Student Loans 101: How Student Loans Work
If you’re thinking about taking out a student loan to help pay for college, you’re not alone. In fact, The Institute for College Access and Success has reported that nearly 70 percent of college students nationwide borrow money to help pay for school-related expenses. Student loans make it possible for many people to attend college and pursue their career goals, which can open doors to exciting opportunities for years to come.
Whether you’re a student or the parent of a student, you’ll want to understand exactly how student loans work, so you know how to shop for the student loan that’s right for you, make good decisions about how much you borrow, and so on.
If you’re just beginning to explore how student loans work, here are a few things to keep in mind:
What is a Student Loan?
A student loan is money that you borrow to help for pay school with the expectation that you will pay that money back in the future.
How Does Student Loan Interest Work?
For many, a student loan is the first loan they take out, so you’ll need to know the basics of how student loans work. One important part of any loan is the interest rate. This is essentially what it will cost you to take out the loan. Student loans are no different, and the interest rate will vary depending on the type of student loan that you take. Interest rates for federal student loans, for instance, are currently set once a year and are fixed for the life of the loan (in other words, the rate on the loan won’t change over time). Private student loan interest rates are typically higher than federal direct subsidized and unsubsidized student loans, will vary by the specific lender, and may include both fixed and variable rate options.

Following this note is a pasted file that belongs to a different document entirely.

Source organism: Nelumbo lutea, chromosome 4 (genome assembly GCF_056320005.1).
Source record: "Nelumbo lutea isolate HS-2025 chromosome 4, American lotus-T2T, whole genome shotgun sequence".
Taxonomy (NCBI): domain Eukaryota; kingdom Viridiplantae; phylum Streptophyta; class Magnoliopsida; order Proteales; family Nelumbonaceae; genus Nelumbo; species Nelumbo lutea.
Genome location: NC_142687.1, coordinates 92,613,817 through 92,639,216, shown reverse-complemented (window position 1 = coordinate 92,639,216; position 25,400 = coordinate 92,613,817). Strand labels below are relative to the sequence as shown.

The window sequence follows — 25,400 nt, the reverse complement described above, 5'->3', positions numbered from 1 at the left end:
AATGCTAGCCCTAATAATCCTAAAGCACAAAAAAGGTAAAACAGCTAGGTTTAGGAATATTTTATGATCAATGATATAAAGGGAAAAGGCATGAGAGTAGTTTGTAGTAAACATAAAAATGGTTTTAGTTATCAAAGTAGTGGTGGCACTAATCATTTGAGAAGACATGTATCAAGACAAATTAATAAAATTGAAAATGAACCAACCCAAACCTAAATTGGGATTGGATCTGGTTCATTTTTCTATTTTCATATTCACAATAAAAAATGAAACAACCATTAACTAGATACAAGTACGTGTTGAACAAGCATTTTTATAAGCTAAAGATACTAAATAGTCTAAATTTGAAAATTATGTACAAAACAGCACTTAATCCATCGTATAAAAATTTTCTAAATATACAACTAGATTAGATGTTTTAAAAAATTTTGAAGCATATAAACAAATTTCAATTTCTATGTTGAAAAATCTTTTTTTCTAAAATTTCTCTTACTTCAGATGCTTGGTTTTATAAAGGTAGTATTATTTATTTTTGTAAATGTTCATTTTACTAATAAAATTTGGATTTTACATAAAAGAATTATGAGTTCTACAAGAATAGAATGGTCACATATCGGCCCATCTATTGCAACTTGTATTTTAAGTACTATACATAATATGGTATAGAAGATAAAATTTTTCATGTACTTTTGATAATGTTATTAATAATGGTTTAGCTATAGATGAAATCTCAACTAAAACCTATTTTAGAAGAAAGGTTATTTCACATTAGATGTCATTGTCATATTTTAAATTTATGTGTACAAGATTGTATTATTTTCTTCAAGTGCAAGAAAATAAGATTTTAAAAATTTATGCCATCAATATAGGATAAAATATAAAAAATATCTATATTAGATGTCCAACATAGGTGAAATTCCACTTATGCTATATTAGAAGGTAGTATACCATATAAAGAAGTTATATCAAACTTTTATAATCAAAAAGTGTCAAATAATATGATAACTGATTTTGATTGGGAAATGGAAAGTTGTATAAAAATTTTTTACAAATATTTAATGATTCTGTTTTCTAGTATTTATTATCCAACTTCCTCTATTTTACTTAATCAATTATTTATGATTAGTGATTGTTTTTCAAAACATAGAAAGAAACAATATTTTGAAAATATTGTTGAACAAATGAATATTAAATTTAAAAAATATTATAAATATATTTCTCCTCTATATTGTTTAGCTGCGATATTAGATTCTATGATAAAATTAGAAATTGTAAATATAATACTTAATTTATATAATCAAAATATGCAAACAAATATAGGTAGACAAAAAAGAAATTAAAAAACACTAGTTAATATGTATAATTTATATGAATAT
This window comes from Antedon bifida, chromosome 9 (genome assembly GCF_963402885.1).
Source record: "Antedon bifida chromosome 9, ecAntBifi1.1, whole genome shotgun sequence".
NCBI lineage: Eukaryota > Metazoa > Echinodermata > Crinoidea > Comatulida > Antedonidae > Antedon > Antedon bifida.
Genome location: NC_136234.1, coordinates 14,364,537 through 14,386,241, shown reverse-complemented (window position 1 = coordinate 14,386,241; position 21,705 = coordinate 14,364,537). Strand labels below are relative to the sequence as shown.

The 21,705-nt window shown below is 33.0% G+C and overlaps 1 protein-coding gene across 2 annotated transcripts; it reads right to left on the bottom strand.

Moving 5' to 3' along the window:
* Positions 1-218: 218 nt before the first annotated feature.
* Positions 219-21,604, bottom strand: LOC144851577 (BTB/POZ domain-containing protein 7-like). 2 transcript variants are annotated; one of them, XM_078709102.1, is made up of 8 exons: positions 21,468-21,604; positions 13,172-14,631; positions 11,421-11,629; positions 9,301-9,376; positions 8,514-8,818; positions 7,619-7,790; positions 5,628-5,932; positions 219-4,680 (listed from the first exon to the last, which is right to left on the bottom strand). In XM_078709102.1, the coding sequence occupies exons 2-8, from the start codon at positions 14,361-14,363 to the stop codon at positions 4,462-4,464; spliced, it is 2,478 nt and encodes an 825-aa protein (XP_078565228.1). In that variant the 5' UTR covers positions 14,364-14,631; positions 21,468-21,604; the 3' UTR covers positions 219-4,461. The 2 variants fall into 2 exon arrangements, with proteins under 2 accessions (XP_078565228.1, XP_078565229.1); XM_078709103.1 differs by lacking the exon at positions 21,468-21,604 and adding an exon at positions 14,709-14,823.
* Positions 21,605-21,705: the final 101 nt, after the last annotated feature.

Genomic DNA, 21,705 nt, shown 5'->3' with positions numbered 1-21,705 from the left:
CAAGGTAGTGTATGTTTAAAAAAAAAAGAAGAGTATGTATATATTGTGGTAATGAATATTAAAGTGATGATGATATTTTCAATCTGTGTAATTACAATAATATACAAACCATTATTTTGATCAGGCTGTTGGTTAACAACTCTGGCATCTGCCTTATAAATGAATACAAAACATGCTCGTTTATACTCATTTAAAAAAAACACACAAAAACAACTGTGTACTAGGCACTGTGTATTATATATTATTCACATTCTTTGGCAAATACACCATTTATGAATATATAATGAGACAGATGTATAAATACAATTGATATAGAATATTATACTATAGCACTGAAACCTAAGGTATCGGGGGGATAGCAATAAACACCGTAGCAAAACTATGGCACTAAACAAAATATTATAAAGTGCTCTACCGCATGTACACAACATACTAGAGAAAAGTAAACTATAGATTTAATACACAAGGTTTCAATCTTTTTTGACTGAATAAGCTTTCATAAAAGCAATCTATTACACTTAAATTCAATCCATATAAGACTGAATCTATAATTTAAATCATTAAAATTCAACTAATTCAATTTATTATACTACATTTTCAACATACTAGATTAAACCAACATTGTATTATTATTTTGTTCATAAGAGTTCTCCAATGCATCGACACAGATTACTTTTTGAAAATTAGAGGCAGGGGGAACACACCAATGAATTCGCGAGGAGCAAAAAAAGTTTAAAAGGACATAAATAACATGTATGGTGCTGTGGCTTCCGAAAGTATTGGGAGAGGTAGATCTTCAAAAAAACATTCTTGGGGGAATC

You’ll also want to be aware of loan origination fees, which are one-time fees that are charged when you initially take out a loan. The percentage will vary based on the type of student loan and specific lender. For federal student loans, the origination fee ranges from 1.068% to 4.276% of the amount you’re borrowing. Many private student loans don’t have origination fees, but that can vary by lender. When charged, an origination fee is usually added to the loan amount, so you typically pay the fee as part of the loan.
What are the different types of student loans?
Students have two main options when it comes to student loans: federal student loans and private student loans.
Federal Loan Options:
Federal loan options include Direct Subsidized and Direct Unsubsidized Loans.
- Direct Subsidized Loans are available to undergraduate students whose families meet the financial need criteria, and it is the only federal student loan in which interest does not accrue while the student is enrolled in school at least half-time, or during the grace period following graduation (typically six months).
- Direct Unsubsidized Loans are not awarded based on financial need, and they are available to most undergraduates and graduate students. There are annual limits and lifetime limits for Direct Subsidized and Unsubsidized loans though, so students may not be able to cover the full cost of college with these federal loan options.
Once a student reaches the limit on Direct Subsidized and Unsubsidized Loans, Direct Grad PLUS and Parent PLUS Loans are available to most graduate students and parents of students. Direct PLUS Loans have higher interest rates and higher origination fees than Direct Unsubsidized and Subsidized Loans.
Private Student Loan Options: